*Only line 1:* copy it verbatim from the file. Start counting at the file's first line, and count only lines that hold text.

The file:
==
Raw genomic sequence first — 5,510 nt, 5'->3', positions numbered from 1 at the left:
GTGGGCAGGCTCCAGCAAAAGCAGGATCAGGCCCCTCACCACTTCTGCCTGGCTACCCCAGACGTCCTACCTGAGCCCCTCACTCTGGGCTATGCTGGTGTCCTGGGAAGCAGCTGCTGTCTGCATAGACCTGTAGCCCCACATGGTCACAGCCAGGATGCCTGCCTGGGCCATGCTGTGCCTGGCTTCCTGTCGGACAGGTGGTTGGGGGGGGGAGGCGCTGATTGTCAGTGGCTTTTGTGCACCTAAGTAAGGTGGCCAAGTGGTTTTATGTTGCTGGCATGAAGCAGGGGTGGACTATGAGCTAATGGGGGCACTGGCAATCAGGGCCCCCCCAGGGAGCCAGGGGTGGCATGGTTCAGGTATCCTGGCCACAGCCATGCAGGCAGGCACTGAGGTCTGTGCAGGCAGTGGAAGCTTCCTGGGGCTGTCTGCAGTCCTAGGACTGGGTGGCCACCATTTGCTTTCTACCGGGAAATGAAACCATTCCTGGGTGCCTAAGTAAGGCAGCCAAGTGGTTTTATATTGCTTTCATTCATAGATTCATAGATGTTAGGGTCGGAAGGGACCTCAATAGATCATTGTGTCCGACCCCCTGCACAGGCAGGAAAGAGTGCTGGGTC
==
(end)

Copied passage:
Raw genomic sequence first — 5,510 nt, 5'->3', positions numbered from 1 at the left: